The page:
Tips on Painting Radiators


If you have friends in the decorating business -- or if you're researching painting a radiator in your home -- you may have discovered the debate over whether a radiator should be painted to match the walls in a room or in a contrasting color to make it stand out. In the end, this is a matter of personal preference. After you make this decision, the task comes down to using the right tools, which are a brush and a hot dog paint roller.

Things You'll Need

  • Paint
  • Brush
  • Hot dog paint roller
  • Old blanket or drop cloth
  • Caulk
  • Face mask
  • Wire brush
  • Dish soap
  • Bucket
  • Sponge
  • Primer
  • Select an oil-based paint or a resin-based paint specially designed for radiators. It's true that some high-quality latex paints can withstand temperatures up to 180 degrees Fahrenheit. And a latex paint will allow you to achieve an exact match with the wall color, if this is your preference. Still, oil-based paints are generally more durable and heat- and rust-resistant than latex. A good resin-based paint formulated for radiators and other hot surfaces can withstand temperatures of up to 500 degrees.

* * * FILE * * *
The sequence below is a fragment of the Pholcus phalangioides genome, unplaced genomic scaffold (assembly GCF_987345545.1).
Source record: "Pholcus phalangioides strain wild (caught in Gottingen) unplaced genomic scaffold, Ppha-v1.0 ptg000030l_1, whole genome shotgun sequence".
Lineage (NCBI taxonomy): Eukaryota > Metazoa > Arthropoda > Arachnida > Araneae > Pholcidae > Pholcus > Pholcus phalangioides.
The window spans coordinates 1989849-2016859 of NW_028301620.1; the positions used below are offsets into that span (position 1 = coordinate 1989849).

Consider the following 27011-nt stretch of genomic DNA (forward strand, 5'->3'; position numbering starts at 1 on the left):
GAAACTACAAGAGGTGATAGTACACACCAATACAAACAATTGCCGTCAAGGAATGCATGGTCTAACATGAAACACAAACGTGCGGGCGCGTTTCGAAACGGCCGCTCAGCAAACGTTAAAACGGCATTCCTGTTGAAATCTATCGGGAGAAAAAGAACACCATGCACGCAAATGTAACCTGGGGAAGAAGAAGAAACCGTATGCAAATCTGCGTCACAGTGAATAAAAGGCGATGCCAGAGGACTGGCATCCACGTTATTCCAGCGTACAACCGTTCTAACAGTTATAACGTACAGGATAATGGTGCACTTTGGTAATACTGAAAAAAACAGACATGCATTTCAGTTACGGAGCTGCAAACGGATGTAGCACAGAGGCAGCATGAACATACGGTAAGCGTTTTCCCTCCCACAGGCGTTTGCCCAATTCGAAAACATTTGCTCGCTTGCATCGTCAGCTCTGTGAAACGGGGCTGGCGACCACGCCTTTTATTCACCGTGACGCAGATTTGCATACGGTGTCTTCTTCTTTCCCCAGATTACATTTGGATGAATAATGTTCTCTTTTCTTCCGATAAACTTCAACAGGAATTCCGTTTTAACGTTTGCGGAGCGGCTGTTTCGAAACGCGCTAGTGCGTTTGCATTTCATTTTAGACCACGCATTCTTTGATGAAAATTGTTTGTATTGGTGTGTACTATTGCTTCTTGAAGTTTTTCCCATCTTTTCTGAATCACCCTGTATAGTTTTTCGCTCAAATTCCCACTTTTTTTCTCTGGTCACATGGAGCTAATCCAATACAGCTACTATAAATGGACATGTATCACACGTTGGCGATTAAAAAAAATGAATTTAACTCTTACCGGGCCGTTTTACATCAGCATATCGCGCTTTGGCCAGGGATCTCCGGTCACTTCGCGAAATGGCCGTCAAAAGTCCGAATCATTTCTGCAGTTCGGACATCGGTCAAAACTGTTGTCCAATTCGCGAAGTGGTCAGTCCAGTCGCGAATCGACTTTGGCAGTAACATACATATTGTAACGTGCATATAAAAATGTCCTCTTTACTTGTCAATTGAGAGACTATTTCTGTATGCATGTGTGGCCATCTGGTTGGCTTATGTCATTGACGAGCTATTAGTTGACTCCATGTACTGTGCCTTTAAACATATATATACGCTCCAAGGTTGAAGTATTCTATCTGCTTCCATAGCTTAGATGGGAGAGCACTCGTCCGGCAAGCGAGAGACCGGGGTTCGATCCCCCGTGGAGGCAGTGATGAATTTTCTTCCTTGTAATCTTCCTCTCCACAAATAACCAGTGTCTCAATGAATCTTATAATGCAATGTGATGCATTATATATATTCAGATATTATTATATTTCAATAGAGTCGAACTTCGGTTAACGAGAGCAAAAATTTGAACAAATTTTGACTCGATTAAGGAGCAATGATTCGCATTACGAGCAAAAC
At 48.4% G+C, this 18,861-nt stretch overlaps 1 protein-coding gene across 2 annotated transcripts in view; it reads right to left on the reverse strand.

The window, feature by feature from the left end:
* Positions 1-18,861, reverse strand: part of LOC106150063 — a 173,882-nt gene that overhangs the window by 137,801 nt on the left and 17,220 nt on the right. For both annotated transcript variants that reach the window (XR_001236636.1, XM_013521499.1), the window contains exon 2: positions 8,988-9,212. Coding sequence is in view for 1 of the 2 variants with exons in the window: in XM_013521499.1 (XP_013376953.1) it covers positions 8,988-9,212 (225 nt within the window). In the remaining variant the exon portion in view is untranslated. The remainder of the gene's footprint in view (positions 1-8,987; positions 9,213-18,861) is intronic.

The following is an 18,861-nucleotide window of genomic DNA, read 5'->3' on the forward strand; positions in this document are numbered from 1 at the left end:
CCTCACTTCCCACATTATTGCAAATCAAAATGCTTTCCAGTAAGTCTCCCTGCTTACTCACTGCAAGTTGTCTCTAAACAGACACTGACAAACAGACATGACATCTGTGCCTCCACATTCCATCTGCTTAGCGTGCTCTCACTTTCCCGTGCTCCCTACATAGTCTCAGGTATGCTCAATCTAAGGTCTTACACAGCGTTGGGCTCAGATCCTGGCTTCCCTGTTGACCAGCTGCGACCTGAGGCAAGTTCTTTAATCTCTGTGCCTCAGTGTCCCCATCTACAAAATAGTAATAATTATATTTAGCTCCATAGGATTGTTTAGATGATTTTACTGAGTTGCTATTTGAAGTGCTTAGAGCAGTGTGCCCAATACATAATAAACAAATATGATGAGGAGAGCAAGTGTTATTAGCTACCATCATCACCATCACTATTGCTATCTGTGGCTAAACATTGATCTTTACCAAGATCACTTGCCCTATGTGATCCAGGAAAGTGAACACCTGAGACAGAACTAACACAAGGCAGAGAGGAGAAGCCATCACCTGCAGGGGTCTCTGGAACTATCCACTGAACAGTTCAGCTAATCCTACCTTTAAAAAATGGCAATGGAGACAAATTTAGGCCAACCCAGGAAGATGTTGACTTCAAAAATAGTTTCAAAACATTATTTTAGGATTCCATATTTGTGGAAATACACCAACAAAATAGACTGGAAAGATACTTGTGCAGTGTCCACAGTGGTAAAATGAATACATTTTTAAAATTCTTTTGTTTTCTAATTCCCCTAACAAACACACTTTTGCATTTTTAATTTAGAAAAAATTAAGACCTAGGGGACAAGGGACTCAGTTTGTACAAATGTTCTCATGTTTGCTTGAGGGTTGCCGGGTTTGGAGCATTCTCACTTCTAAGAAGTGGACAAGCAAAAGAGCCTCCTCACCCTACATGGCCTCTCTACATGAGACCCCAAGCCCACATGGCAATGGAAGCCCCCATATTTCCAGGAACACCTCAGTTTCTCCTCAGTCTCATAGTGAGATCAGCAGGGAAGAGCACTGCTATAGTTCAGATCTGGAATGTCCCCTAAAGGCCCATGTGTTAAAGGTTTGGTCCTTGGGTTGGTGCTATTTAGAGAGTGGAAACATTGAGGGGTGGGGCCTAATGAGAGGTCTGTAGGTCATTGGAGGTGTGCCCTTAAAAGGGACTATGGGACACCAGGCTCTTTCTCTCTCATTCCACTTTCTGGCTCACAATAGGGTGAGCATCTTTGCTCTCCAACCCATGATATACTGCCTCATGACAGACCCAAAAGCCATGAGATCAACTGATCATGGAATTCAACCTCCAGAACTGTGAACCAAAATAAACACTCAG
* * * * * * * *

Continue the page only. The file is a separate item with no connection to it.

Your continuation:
• Select brush-on paint instead of spray paint. While spray paint generally brings speed to most painting jobs, it doesn't always breed precision. By design, radiators have hard-to-reach spots and usually are located right next to a wall. You could address the latter issue by protecting the area around the radiator with poster board, but it's advisable to take the slow-and-steady approach to this job with a brush and perhaps a small, skinny roller -- sometimes referred to as a hot dog roller.

  • Prep the cooled-down radiator. Lay an old blanket or drop cloth in front of the radiator and ventilate your work space by opening a window or turning on a box fan. Fill any hairline cracks along the radiator with caulk. Don a face mask before using a wire brush to remove any rust or paint flakes. Wash the radiator with a mild dish soap and sponge, and let it dry.

  • Apply a rust-inhibiting primer to the radiator -- a step that will elongate the staying power of the paint job. Follow the drying directions on the primer before proceeding.

  • Apply paint to the radiator by working from the top down. Keep a wet edge, just as if you were painting a wall. Oil-based paints taker longer to dry than latex paints, so ensure that the paint has dried thoroughly before -- and if -- you decide to apply a second coat.

Tips & Warnings

  • Remember that preparation is vital with all painting jobs. Shortcuts may seem smart in the short term but usually become evident on the wall.


  • Photo Credit Martin Poole/Digital Vision/Getty Images
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